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First, Fix the Plumbing

5 minute read
Krista Mahr

At around 3:30 p.m. on Sept. 24, Indian Prime Minister Manmohan Singh’s bespectacled visage popped up in the Twitter feeds of his 231,902 followers. “In a growing economy, there is enough space for big and small to grow,” his missive read. He was touting his government’s recent decision to pave the way for more foreign investment in retail, a long-awaited move that its supporters say promises to create millions of jobs, increase farmers’ profits and decrease prices for consumers. Minutes later, Singh got his first reply: “@PMOIndia: can we also have clean toilets sir.”

It was a cutting retort. Walmart and Tesco won’t change the fact that less than half of Indian households have toilets, or the fact that the country can’t maintain a decent power grid (as July’s historic power outage, when some 600 million people were without electricity, made plain). There may be room in India for big and small to grow, but it’s hard to grow by candlelight or when having to steal away to answer a call of nature.

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The past few weeks have revived hopes that help is on the way. On Sept. 13 and 14, the government announced what is perhaps its biggest suite of economic reforms devised since it came to power: opening up not just retail but also aviation to more foreign investment, raising the price of diesel and taking other measures aimed at boosting the flagging economy. The reforms showed a resoluteness in the face of political opposition that many inside and outside India have been craving, and restored some faith in the Economist in Chief’s view that a high-growth path is the best way to improve the lives of the nation’s poor. Said Singh in an address to the nation: “The world is not kind to those who do not tackle their own problems.”

Politics isn’t kind even to those who do. Within days of Big Bang Friday, as Sept. 14 has come to be known, protesters vented anger against the diesel price hike and reforms they believe will steal jobs from millions of small traders in India’s informal economy. Mamata Banerjee, the mercurial head of West Bengal state and the Trinamool Congress (TMC) party, pulled her six ministers and 19 MPs out of the ruling coalition, saying that the measures place an unfair financial burden on citizens (and voters). Her move left the Congress Party — led United Progressive Alliance without a parliamentary majority at a time when it is still trying to contain the fallout of a tumultuous year, though Congress says it has enough support from outside parties to survive. Global ratings agencies have been piling on the economic gloom. Debate over an on-going investigation into the alleged misallocation of coal-mining licenses on the government’s watch turned the last session of Parliament into little more than a sustained shouting match. In July, a spasm of violence in the northeastern state of Assam raised the ghastly specter of ethnic strife.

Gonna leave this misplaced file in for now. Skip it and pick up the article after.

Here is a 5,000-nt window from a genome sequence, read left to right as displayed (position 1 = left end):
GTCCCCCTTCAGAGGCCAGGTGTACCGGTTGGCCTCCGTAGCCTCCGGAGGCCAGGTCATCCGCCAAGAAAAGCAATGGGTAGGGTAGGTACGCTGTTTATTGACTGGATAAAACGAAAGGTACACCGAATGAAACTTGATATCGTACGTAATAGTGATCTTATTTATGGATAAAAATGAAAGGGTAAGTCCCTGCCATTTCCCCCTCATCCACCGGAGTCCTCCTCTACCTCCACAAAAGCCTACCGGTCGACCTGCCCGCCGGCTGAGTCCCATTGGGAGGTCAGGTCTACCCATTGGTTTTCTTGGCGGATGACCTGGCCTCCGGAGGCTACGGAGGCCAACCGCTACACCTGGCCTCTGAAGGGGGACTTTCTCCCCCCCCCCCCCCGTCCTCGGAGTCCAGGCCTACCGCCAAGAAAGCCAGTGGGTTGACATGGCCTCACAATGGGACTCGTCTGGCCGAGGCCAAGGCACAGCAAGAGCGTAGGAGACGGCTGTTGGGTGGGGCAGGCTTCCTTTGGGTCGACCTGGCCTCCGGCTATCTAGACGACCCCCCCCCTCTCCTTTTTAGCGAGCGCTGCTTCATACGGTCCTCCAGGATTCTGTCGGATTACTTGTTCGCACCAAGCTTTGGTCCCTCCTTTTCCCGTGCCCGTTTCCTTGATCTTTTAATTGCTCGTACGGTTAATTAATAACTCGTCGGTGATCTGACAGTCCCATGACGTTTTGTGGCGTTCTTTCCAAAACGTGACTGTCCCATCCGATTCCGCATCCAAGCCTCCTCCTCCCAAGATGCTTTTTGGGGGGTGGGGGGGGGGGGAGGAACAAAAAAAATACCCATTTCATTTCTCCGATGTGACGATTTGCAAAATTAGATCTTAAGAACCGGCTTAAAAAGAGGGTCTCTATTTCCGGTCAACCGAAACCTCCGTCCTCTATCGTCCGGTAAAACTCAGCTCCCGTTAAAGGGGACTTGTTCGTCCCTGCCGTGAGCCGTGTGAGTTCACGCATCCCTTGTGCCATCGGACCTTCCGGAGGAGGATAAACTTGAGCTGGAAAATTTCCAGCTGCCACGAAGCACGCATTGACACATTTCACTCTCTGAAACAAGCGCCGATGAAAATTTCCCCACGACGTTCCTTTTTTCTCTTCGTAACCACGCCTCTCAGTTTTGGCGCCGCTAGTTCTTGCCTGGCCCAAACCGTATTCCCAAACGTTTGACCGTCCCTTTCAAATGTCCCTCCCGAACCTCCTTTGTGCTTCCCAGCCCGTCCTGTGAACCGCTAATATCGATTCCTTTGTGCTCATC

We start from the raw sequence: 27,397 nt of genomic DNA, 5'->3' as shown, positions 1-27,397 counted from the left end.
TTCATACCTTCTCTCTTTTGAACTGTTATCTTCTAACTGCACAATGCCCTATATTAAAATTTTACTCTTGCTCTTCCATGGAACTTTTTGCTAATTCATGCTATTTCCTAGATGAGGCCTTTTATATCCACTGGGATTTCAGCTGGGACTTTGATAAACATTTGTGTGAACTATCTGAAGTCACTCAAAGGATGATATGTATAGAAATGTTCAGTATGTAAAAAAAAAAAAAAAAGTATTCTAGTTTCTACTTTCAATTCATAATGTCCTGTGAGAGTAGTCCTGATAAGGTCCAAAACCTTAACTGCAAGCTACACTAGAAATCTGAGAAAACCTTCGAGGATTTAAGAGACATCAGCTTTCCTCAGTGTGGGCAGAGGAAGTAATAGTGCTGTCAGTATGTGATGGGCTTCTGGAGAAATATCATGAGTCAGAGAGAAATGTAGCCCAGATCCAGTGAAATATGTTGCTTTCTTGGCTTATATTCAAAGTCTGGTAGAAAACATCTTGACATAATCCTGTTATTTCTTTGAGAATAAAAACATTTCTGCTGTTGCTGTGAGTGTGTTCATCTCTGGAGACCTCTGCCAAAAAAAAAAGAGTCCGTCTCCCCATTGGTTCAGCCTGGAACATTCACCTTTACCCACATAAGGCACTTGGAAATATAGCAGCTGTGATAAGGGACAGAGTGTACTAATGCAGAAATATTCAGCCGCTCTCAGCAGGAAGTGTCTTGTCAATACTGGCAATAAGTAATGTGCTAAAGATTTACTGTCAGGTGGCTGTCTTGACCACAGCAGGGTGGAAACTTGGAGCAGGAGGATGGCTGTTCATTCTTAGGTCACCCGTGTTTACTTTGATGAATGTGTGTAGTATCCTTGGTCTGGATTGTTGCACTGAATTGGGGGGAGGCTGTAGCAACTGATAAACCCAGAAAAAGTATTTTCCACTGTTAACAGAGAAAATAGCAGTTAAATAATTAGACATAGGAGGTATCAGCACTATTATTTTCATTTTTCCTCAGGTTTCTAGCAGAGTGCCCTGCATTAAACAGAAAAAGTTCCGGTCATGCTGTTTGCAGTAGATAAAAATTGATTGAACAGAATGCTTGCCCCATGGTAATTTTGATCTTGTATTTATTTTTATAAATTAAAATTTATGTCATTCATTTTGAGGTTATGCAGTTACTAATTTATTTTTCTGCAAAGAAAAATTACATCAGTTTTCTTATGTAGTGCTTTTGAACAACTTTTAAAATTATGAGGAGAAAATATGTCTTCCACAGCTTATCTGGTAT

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And then there are the more basic issues, like toilets. Singh has given an important signal to investors that he won’t be held hostage by domestic pressures, at least in the area of economic policy. But one has to wonder why New Delhi seems stuck on more fundamental improvements, like ensuring a steady power supply or getting running water and plumbing into more homes. Progress has been made: last year, the U.N. projected that India’s poverty rates would drop to 22% by 2015, down from 51% in 1990. But everyone knows the country can’t afford to stop there.

The government says there’s more to come. Several business-friendly laws that will increase room for foreign investment in insurance, create a statutory regulator for the pension sector, simplify India’s direct-tax structure and streamline the laws for corporate governance may go before lawmakers in the next parliamentary session. But reaching a general consensus — never mind negotiating the fine points — could be derailed by a recalcitrant opposition, a slighted TMC or by the simple defection of one of the coalition’s new allies, any of which could grow more skittish as general elections, scheduled for 2014, approach.

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To be sure, the government has shown determination, and may even survive the political spasm that has come in the wake of Big Bang Friday. But if Singh — or his successor — doesn’t find a way through the political morass to ensure that big and small can really grow together, there will be plenty more PCs and fridges for sale but few who can buy them, let alone power them up.

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